court case, a culture of hating each other in the same village or commune is created

- this causes a loss of unity in Khmer society."

The cost of litigation can also have a ruinous effect on communities. "I see

our people lose their houses, their land and their property while they try to win

cases in the courts, "said Touch Than, a volunteer from the Damrei Chonkla commune

committee in Kampong Thom. "Our work saves them a lot of time and money."

Heng Thary estimates about 60 percent of disputes in her commune now get solved through

local conciliation and that involved parties believe the judgments are fair.

The Stung Sen district committees acknowledge their capacity is limited in legal

terms - they cannot mediate criminal cases, only simple disputes. However, with early

intervention, minor conflicts can be prevented from becoming violent and turning

into criminal cases.

Preventing criminal cases is an important part of the BFD project. Many people are

detained illegally by police while awaiting trial, says Ham Sunrith, prison monitoring

officer for human rights NGO Licadho. As of December 2004, at least 125 people were

detained in excess of the legal pretrial detention period of six months, according

to Licadho's monitoring of 18 out of Cambodia's 26 prisons.

Sunrith says there are many problems with the system. "It's not only the person

who implements the law, the whole system is weak. They don't have enough budget to

run the legal system in our country," said Sunrith. Knowledge of the legal process

is limited in rural areas, so people don't know their legal entitlements. He says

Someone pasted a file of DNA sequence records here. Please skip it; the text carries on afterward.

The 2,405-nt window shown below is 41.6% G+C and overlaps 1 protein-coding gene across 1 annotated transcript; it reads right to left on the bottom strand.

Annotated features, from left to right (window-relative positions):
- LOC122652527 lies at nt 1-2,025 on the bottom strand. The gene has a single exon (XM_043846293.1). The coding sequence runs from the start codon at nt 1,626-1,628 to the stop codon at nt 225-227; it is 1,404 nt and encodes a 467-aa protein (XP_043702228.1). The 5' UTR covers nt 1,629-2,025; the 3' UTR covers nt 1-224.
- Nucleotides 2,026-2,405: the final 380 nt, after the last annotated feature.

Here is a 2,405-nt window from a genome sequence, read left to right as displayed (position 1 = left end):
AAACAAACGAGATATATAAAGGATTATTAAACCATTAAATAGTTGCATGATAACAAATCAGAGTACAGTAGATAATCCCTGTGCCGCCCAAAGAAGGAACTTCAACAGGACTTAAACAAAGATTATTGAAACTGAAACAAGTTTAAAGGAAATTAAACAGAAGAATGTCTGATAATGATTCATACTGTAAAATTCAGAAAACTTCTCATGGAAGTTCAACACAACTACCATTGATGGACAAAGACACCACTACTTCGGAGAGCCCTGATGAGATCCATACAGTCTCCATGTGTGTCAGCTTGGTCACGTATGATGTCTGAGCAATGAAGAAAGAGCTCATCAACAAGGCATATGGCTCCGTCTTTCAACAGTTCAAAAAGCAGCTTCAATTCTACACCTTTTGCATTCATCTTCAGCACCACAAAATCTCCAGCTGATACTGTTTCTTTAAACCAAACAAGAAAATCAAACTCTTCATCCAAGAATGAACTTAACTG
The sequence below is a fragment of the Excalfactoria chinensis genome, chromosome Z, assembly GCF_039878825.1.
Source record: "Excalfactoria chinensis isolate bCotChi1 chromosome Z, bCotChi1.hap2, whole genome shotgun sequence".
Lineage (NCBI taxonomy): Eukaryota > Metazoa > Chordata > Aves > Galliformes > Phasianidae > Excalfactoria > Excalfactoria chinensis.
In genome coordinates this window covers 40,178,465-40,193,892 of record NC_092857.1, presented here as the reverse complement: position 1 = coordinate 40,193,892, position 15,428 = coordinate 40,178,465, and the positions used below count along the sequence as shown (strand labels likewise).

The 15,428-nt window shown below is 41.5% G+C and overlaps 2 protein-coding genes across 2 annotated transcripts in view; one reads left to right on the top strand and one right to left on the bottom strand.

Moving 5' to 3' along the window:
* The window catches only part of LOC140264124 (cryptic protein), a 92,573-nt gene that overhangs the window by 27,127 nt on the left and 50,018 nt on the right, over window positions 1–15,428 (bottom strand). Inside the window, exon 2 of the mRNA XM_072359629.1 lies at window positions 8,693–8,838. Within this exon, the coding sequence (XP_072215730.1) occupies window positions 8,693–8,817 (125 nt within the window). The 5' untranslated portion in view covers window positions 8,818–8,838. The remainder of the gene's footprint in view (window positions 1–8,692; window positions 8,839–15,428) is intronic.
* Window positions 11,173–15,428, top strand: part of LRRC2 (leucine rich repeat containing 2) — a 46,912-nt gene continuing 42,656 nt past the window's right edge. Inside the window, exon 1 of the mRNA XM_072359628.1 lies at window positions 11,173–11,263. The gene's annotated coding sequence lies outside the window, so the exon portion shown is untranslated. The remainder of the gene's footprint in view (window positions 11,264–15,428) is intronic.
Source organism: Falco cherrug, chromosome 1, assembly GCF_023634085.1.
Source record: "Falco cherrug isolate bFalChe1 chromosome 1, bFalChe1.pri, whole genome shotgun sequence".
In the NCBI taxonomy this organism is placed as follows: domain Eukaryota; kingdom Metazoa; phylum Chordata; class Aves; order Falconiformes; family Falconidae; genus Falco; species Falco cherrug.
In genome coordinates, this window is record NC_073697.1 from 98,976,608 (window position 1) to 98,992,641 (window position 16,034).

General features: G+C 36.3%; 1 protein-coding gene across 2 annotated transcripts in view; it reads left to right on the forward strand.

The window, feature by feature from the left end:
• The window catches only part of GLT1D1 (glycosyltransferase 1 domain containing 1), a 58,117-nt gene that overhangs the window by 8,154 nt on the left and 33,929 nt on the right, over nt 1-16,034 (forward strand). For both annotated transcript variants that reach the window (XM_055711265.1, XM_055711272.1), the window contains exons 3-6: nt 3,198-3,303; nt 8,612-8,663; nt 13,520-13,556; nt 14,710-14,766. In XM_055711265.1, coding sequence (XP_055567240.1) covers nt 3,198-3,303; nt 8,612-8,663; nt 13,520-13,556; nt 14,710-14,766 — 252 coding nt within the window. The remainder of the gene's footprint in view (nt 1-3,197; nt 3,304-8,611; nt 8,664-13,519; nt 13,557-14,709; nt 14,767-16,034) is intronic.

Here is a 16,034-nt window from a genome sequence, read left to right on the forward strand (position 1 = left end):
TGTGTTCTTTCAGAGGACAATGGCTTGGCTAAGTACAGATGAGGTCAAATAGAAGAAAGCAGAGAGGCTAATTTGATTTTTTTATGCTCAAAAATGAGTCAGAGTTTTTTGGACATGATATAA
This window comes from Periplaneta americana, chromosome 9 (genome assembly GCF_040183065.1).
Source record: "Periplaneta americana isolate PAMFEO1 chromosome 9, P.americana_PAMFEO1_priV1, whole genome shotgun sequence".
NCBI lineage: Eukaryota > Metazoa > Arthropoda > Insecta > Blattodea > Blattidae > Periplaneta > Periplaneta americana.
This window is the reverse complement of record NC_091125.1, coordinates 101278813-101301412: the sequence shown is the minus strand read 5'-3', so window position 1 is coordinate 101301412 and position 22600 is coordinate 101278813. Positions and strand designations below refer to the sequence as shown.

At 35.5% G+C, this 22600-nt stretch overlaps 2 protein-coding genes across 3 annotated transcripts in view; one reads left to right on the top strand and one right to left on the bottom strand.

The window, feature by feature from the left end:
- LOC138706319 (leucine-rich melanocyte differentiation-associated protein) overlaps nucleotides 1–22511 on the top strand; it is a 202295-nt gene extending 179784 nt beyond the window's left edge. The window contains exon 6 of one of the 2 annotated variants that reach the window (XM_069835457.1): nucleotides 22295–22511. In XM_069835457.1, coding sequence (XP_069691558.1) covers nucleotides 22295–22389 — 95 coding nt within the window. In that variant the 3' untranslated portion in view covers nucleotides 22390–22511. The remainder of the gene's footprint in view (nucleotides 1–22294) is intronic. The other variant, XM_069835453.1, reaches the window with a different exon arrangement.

there is often a delay in delivering summons due to lack of communication between

the court and witnesses. Many times, money is extracted from those trying to speed

up the process. "The culture of corruption exists, if you give something to

the court, your case would be prioritized," said Sunrith.

Sunrith thinks the BFD project is a good idea, but is concerned there will not be

enough people to act as mediators. "It's the best option for the society to

have conciliation resolution, but the question is, do we have the human resources

to do this?"

The United Nations Development Program (UNDP) conducted a survey on alternative dispute

settlement that will be submitted to the government in June to help with judicial

reform policies. Kong Rady, a legal and judicial reform consultant at UNDP, says

their aim is to improve access to justice for all Cambodian people. "We want

the government or the Council for Legal and Judicial Reform to realize about the

real situation of conciliation at the local level, and to establish the mechanism

for dispute settlement that would function smoothly and not break the law,"

he said.

BFD director Heng Mony-chenda says if the project continues to prove successful,

it will be submitted to the government for consideration as a national policy.